Excerpt: Sins of the Highlander

Written with Connie Mason

Sins of the Highlander by Connie Mason and Mia Marlowe

Chapter One

The peat fire had burned out and the ash gone gray, but Rob MacLaren didn’t feel the least bit cold. Not while his hot-blooded woman writhed under him. Their breaths mingled in the frosty air of the bedchamber. Fiona tilted her hips, welcoming him deeper, and he bit the inside of his cheek to keep from emptying himself into her.

It was too soon. He never wanted it to end, this joining, this loss of himself in the woman he adored.

Rob raised himself up on his arms and gazed down at her. The candles had burned down to nubs but still flickered enough to cast her in soft light. He could see his wife clearly and loved looking at her.

“What are ye doing, daftie man? ‘Tis too cold!” Fiona raised herself up and clung to him for warmth.

“That’s what ye get when ye marry a man on Christmas Day–a cold bridal night.” He gently pushed her back down, and she sank into the feather tick.

“It doesna have to be cold.” Her skin rippled with goose\0xADflesh. “Come back under the covers, love.”

“I canna. I need to see the lass I wed,” he said. “I want to watch ye melt for me, to see your face when ye make that wee kitten noise just afore ye come.”

“Wee kitten noise, is it?” She shook with laughter. “Have a care, husband, lest I bare my claws.”She raked her nails across his chest, and the sensation made his balls clench.

He lowered himself and kissed her, devouring her lips and chasing her tongue. He withdrew for a heartbeat for the sheer joy of sliding slowly back into her slick wetness. Then he raised himself again and reached between them to stroke her over the edge.

“Oh, Rob.” Her inner walls clenched around him, and he felt the soft tremor that signaled the start of her release. “When ye do that, I don’t care a fig if it’s so cold I catch my death…my death…my death…”

Her voice echoed round the chamber and faded into the distant thatch overhead.

Rob jerked awake.

He wasn’t in his bridal bedchamber. He was lying on stone-hard ground with a stone-hard cock still primed to make love to the woman in his dream. Stars wheeled above him in a frigid sky. His band of men snored nearby.

And the fact that Fiona was dead slammed into him afresh.

He’d married her two years ago at Christmas, and she’d been gone by Epiphany. Twelve days, he’d been a husband. Only twelve.

And now a night didn’t pass without his wife visiting him as some phantom, sometimes tender, sometimes terrifying. She lived in his dreams, but always he was powerless to hold her to earth. She was so vibrant, so real by night, he suffered all the more in the waking world with the knowledge that he’d not find her there.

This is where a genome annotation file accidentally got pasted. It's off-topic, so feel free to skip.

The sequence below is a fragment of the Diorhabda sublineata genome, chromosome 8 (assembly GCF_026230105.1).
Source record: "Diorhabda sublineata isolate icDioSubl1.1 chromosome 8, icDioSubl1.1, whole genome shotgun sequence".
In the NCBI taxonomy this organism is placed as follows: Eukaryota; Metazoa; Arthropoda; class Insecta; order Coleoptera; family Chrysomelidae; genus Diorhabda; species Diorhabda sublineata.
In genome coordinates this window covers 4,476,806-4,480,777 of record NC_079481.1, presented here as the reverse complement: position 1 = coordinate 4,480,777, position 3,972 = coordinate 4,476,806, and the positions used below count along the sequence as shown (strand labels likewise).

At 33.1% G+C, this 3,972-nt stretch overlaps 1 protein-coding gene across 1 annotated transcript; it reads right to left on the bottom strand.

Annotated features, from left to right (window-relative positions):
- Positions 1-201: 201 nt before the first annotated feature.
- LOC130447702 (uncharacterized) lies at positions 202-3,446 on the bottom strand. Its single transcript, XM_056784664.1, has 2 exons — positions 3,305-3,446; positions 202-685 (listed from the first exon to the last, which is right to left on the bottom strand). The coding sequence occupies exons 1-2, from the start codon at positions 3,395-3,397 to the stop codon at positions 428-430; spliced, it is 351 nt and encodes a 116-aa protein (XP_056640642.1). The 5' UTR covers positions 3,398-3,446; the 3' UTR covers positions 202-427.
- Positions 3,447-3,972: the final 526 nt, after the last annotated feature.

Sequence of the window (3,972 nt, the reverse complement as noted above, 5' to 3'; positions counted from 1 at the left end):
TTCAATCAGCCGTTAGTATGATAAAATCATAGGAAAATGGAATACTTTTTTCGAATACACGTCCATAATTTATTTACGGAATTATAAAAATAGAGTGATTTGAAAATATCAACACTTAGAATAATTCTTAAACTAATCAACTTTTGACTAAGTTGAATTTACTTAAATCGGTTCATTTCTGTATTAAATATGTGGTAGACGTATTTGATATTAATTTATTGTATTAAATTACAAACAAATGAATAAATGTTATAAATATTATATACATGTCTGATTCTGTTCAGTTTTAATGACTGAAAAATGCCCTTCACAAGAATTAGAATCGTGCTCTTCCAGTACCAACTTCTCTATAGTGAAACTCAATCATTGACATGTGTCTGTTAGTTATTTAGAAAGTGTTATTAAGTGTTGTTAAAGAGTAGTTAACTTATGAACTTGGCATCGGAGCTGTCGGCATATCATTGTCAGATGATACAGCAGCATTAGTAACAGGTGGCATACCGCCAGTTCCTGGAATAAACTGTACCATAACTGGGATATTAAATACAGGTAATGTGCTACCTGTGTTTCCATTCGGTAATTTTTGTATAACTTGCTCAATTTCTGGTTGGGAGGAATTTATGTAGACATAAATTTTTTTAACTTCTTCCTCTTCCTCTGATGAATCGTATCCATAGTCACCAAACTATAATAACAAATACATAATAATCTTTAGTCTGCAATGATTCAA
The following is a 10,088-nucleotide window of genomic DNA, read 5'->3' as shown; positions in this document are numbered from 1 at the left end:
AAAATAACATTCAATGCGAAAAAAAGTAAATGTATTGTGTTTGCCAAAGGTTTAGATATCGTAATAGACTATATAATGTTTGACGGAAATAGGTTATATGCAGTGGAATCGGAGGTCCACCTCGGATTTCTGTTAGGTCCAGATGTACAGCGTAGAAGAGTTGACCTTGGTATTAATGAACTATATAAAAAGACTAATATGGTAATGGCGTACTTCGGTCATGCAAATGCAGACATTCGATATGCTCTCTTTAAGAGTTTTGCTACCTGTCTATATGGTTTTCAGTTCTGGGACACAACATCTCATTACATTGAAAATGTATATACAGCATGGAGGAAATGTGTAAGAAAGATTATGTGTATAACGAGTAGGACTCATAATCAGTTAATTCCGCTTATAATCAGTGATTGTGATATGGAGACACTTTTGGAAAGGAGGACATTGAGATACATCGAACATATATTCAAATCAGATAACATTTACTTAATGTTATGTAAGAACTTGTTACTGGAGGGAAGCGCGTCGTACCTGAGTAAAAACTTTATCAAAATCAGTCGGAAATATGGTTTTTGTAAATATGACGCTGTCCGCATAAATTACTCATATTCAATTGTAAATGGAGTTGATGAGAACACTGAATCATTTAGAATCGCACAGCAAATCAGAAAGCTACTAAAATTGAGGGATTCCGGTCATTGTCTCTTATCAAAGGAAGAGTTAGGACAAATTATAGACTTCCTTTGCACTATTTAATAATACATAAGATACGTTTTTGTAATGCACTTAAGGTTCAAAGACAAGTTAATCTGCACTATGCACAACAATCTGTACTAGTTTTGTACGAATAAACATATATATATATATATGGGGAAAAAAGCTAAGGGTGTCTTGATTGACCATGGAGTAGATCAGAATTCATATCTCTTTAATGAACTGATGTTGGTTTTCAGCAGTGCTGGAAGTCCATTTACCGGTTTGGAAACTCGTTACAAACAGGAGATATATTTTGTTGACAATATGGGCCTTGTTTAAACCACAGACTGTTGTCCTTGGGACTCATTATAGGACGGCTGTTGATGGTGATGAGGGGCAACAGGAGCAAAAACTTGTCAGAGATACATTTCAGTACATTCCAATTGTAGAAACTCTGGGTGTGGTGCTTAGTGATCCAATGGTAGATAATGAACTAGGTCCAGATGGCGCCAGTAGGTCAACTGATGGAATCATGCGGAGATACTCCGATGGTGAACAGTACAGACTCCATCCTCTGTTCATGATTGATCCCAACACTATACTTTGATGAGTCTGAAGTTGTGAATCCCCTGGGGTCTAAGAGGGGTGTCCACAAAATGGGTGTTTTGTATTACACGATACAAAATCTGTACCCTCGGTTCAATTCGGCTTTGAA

One of the men in the clearing let out a loud snore and mumbled in his sleep. It was hours till dawn, and even more till Rob could accomplish what he intended in the coming day. But he would not seek sleep.

He couldn’t bear to lose Fiona again so soon.

Rob narrowed his gaze at the stone kirk across the glen. The bagpipes’ celebratory tune ended with an off-key wheeze. He and his men, concealed on the edge of the forest, had watched the bridal procession and the arrival of the groom’s party. Now he heard nothing from the kirk. The only sound was the harsh cry of a jay from the branches above him.

The ceremony must have been beginning in earnest. Rob snorted, his breath like a curl of dragon smoke in the chilly air.

“‘Tis time, Hamish.”

“I wish ye’d reconsider.” His friend shook his head, his scruff of red beard making him look like an alarmed hedgehog. Hamish never let his beard grow beyond the stubble stage. A metal worker couldn’t chance much facial hair. Even his eyebrows were habitually singed off. “If ye go through with this, folk will say ye’re…that ye’re–“

“Mad? They say that already.” Rob mounted his black stallion. The beast sensed his agitation and pawed the dirt, restive and spoiling for action. “I see no other path before me. Now will ye help me or no?”

“Aye, Rob, ye’ve no need to ask, but–“

“Then get the men ready to ride. I hope to be in a wee bit of a hurry when next ye see me.” He shot his friend a mirthless grin and spurred his mount into a gallop across the glen. It was possible the next time Hamish saw him, Rob might be in no hurry at all.

He might very well be dead.

The smell of incense was so cloying, Elspeth Stewart feared she might faint dead away. But a bride must stand before the altar. She drew a shallow breath and swallowed hard. That was better. As the priest droned on, she sneaked a glance from under her lashes at the man who would be her husband.

Lachlan Drummond.

Tall and commanding in his dress plaid, he wasn’t altogether unpleasing. His face was tanned, and the lines at the corners of his eyes suggested he’d squinted into countless northern suns. Those lines didn’t trouble her. They proved the laird was a man of action, not like the dainty fops who visited from the English court from time to time.